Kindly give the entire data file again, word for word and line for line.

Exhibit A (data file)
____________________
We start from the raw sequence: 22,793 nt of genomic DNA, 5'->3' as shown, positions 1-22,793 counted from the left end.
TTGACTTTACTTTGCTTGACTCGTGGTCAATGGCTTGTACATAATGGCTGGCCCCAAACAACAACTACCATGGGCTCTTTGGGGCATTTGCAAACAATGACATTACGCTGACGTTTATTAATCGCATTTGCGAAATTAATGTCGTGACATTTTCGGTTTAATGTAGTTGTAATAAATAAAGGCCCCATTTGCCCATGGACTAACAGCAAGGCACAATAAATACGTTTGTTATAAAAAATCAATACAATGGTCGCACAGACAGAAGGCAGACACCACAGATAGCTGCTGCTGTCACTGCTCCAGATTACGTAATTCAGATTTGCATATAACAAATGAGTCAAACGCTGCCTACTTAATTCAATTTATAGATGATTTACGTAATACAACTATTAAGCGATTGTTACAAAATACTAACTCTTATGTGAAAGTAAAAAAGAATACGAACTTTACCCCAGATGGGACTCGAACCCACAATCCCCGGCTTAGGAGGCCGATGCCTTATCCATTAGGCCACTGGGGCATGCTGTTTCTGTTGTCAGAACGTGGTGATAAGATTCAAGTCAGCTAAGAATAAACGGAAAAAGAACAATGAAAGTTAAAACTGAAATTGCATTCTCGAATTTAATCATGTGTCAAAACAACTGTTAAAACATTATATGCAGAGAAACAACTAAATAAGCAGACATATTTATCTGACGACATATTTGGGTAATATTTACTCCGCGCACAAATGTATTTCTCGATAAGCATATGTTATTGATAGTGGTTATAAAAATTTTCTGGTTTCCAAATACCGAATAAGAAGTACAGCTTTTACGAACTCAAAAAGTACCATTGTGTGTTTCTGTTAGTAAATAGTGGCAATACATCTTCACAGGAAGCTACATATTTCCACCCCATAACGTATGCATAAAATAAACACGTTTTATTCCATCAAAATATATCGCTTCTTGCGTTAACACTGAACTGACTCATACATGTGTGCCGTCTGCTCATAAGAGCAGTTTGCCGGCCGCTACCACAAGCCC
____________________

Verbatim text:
We start from the raw sequence: 22,793 nt of genomic DNA, 5'->3' as shown, positions 1-22,793 counted from the left end.
TTGACTTTACTTTGCTTGACTCGTGGTCAATGGCTTGTACATAATGGCTGGCCCCAAACAACAACTACCATGGGCTCTTTGGGGCATTTGCAAACAATGACATTACGCTGACGTTTATTAATCGCATTTGCGAAATTAATGTCGTGACATTTTCGGTTTAATGTAGTTGTAATAAATAAAGGCCCCATTTGCCCATGGACTAACAGCAAGGCACAATAAATACGTTTGTTATAAAAAATCAATACAATGGTCGCACAGACAGAAGGCAGACACCACAGATAGCTGCTGCTGTCACTGCTCCAGATTACGTAATTCAGATTTGCATATAACAAATGAGTCAAACGCTGCCTACTTAATTCAATTTATAGATGATTTACGTAATACAACTATTAAGCGATTGTTACAAAATACTAACTCTTATGTGAAAGTAAAAAAGAATACGAACTTTACCCCAGATGGGACTCGAACCCACAATCCCCGGCTTAGGAGGCCGATGCCTTATCCATTAGGCCACTGGGGCATGCTGTTTCTGTTGTCAGAACGTGGTGATAAGATTCAAGTCAGCTAAGAATAAACGGAAAAAGAACAATGAAAGTTAAAACTGAAATTGCATTCTCGAATTTAATCATGTGTCAAAACAACTGTTAAAACATTATATGCAGAGAAACAACTAAATAAGCAGACATATTTATCTGACGACATATTTGGGTAATATTTACTCCGCGCACAAATGTATTTCTCGATAAGCATATGTTATTGATAGTGGTTATAAAAATTTTCTGGTTTCCAAATACCGAATAAGAAGTACAGCTTTTACGAACTCAAAAAGTACCATTGTGTGTTTCTGTTAGTAAATAGTGGCAATACATCTTCACAGGAAGCTACATATTTCCACCCCATAACGTATGCATAAAATAAACACGTTTTATTCCATCAAAATATATCGCTTCTTGCGTTAACACTGAACTGACTCATACATGTGTGCCGTCTGCTCATAAGAGCAGTTTGCCGGCCGCTACCACAAGCCC